Ahh man! I’ve got myself in the same kind of tangle over numerous boys in the past. It happens to the best of us. I look back as a now happily married man and think how meaninglessness it all was. But at the top me of course it was everything. Your attitude is definitely right though. I looked for ‘the one’ for a long time, and eventually gave up. I spent my time with friends and doing things I loved. It was only when I started living for me that I naturally met the person I am still with. I think in my experience there is a lot less focus on romantic relationships than there ya in films and books. I have many friends happy on their own without ‘another half’. If you do meet someone, I’m sure that would be a lovely bonus. You seem to be doing pretty well without that though.

    • Kev, you sharing your own story is really helpful to hear and really validating for me to know, so thank you so much. Glad it sounds like your relationships worked out the way you wanted them too in the end though I have much solidarity and shared remorse about wasted time. And I really appreciate your last sentence, because it is great for me to remind myself that I am doing well overall and am greatly enjoying my life and my friendships. Wishing you the best and so grateful to have you as a consistent reader and e-friend over the years. (:

  6. Patrick

    I feel you, man. I’ve been trying to date for a while (I’m 29) and haven’t even gotten a second date with someone yet. Every happily partnered person I know says that I should just take it easy, because the right guy will come along when he comes along. Which is fine, since my partnered friends also tell me that when you get right down to it, a boyfriend/husband is really just a friend that you have sex with. But it’s hard to shut off the part of my brain that tells me that something is wrong with me because I haven’t found the right guy and “settled down” (whatever that means) yet. I think a lot of the people who have married and settled down are lying to themselves about having found the right person. It’s cynical, but I suspect some of them are headed for acrimonious divorces in the future. Which is not to say that I hope for that as some kind of vindication, only that I’ve had enough non-romantic relationships not work out to understand that making *any* kind of relationship work asks a lot of both parties. So my future husband had better be tough, honest, and willing to compromise. Because I don’t have the patience for anything else.

    • Ugh, I’m sorry to hear about your negative experiences Patrick, that really sucks. Yeah, it’s hard to resist the temptation to internalize when things go wrong (i.e., thinking that it must be something about you when there are likely so many factors) because we have ourselves as our closest and most available references. From what I’ve observed, it does seem that the people I know in the healthiest relationships (romantic or otherwise) came across their partners and friends at a variety of ages. Still, it is hard to wait for that if you really want it and I’m proud of you for knowing what you want and not settling for anything less. I’m here in solidarity with you and would love to hear how this facet of your life and others progress with time.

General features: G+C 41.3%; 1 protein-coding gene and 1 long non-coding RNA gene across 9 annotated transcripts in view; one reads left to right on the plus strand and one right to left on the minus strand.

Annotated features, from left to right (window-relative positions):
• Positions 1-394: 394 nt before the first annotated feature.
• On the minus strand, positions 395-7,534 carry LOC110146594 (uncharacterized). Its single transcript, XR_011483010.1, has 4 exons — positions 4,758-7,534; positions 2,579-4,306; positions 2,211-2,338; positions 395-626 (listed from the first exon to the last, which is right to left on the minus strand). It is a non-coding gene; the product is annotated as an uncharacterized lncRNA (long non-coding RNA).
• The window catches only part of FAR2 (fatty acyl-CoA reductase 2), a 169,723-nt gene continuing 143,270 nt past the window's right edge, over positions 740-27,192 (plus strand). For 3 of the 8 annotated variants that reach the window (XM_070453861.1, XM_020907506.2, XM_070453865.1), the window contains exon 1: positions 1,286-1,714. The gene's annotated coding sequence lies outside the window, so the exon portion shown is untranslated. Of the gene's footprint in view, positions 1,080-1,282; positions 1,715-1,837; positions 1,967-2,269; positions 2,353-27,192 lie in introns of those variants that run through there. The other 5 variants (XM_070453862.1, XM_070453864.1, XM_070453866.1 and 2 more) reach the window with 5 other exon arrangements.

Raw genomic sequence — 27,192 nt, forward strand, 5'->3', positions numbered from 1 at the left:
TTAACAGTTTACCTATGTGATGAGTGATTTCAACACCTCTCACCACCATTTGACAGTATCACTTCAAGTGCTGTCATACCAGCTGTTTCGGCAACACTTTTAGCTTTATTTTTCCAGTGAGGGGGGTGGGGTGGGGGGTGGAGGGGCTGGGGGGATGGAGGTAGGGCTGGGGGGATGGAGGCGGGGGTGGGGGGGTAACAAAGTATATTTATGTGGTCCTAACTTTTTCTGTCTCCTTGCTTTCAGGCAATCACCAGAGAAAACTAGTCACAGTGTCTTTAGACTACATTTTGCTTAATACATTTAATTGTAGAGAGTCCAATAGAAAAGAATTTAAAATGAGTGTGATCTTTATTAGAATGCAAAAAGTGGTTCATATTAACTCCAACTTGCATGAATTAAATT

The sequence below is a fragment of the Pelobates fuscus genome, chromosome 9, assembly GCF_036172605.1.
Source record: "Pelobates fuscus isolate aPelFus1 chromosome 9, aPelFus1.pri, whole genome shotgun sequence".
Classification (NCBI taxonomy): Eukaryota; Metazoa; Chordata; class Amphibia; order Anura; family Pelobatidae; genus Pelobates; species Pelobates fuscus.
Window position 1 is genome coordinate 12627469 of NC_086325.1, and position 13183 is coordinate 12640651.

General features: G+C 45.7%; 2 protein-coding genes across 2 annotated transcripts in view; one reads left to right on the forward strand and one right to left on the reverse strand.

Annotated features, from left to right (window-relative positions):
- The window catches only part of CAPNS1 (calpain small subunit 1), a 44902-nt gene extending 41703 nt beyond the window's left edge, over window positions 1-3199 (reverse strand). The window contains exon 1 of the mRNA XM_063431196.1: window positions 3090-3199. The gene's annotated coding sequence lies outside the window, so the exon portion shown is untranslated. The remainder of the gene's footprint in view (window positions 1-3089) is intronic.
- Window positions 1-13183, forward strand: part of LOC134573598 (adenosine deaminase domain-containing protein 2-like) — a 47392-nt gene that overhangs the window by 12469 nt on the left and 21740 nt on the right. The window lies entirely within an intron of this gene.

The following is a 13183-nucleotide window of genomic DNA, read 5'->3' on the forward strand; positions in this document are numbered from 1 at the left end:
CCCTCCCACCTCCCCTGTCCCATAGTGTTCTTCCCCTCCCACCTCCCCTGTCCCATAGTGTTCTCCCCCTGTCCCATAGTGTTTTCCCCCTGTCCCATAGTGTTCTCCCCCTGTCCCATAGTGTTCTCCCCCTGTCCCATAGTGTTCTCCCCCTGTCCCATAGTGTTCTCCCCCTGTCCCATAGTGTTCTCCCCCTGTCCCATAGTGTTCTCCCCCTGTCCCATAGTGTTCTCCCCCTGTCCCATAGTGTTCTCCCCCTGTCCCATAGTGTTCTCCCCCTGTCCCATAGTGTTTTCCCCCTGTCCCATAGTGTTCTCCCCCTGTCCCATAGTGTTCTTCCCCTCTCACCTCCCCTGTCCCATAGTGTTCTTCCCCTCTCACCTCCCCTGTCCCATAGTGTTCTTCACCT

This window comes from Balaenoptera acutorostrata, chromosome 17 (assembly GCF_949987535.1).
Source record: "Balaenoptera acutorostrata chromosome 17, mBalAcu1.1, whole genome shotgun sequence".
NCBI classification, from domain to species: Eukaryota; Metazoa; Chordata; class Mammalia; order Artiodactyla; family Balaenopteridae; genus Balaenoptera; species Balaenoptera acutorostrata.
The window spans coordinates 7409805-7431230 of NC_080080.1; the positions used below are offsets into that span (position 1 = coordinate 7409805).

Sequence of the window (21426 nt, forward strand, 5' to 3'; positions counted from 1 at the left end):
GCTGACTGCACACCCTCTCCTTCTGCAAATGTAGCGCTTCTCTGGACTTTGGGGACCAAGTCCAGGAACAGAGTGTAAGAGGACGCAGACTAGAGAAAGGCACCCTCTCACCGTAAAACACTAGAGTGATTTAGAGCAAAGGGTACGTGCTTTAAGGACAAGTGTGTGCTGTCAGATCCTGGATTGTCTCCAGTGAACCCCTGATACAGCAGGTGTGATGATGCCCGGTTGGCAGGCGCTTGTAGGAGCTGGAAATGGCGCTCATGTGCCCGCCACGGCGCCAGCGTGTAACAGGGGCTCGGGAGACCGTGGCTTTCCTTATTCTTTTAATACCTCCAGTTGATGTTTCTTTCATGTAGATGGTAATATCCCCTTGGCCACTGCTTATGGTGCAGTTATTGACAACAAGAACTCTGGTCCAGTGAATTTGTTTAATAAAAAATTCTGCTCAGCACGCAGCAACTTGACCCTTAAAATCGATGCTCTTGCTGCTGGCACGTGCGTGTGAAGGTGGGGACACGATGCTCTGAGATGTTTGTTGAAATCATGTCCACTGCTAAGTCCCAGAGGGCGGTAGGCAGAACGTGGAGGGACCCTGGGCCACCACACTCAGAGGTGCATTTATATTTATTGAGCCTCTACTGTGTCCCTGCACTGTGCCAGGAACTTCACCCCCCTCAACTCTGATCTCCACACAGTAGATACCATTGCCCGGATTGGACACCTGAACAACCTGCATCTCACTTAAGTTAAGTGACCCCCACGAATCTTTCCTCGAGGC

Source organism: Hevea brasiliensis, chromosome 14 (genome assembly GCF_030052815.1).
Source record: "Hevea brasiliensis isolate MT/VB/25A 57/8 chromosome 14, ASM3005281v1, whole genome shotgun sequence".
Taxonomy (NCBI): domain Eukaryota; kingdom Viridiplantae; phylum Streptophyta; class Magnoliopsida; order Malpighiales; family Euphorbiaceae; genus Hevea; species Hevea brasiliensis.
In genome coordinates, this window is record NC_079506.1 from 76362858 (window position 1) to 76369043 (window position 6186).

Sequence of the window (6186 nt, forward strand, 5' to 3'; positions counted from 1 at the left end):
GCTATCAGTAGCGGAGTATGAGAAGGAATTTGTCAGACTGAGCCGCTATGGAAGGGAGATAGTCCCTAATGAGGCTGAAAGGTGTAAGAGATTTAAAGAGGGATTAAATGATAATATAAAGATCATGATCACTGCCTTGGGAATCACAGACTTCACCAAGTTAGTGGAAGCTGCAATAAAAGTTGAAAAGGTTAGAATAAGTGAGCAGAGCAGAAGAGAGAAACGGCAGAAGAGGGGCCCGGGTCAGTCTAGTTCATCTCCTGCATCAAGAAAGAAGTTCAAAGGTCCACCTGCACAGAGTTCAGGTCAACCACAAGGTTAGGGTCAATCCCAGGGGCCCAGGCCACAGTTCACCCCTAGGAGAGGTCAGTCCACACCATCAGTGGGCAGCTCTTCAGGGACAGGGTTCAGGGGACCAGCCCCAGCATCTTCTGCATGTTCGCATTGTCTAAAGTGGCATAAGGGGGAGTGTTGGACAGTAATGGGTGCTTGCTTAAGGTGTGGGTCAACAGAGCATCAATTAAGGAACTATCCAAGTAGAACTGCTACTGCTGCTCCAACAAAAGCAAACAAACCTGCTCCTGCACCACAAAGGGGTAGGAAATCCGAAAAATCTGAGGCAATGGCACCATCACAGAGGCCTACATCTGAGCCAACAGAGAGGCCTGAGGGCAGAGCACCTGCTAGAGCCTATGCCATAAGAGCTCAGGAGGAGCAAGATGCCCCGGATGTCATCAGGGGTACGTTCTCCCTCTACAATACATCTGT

7. Your words speak to me, right to my heart. I was never going to need a man for anything. Now imagine me a 40-something stay-at-home mom in a polyamorous/ open marriage. Life comes at you fast. Love yourself wherever you are, in any given moment.

  8. Jas

    Ahh Thomas the recent season of CEGF has been so raw and relevant, I’m glad you brought it up. Although not as clinical as Rebecca Bunch (maybe) I also have struggled with a type of obsession with romance and overly investing myself in flings with mysterious and exciting new strangers. I really respect you for setting boundaries with Robin and sticking with that, I know it can be hard to not give in to our desires despite the almost guaranteed consequences. I’d love to talk about this more if you had the time and wanted to connect! If not, know I’m still here rooting for you and in awe of your romantic willpower!

    • Thank you for this comment Jas, I appreciate your deep understanding and empathy so much. Yes, I think it is difficult dealing with romantic obsessions when they are so glorified and positively reinforced by society, but being self-aware of our patterns is an important first step so we can take action to build the types of relationships we want for ourselves, including our relationship with ourselves. Yes, would love to keep talking about this. Rooting for you too. (: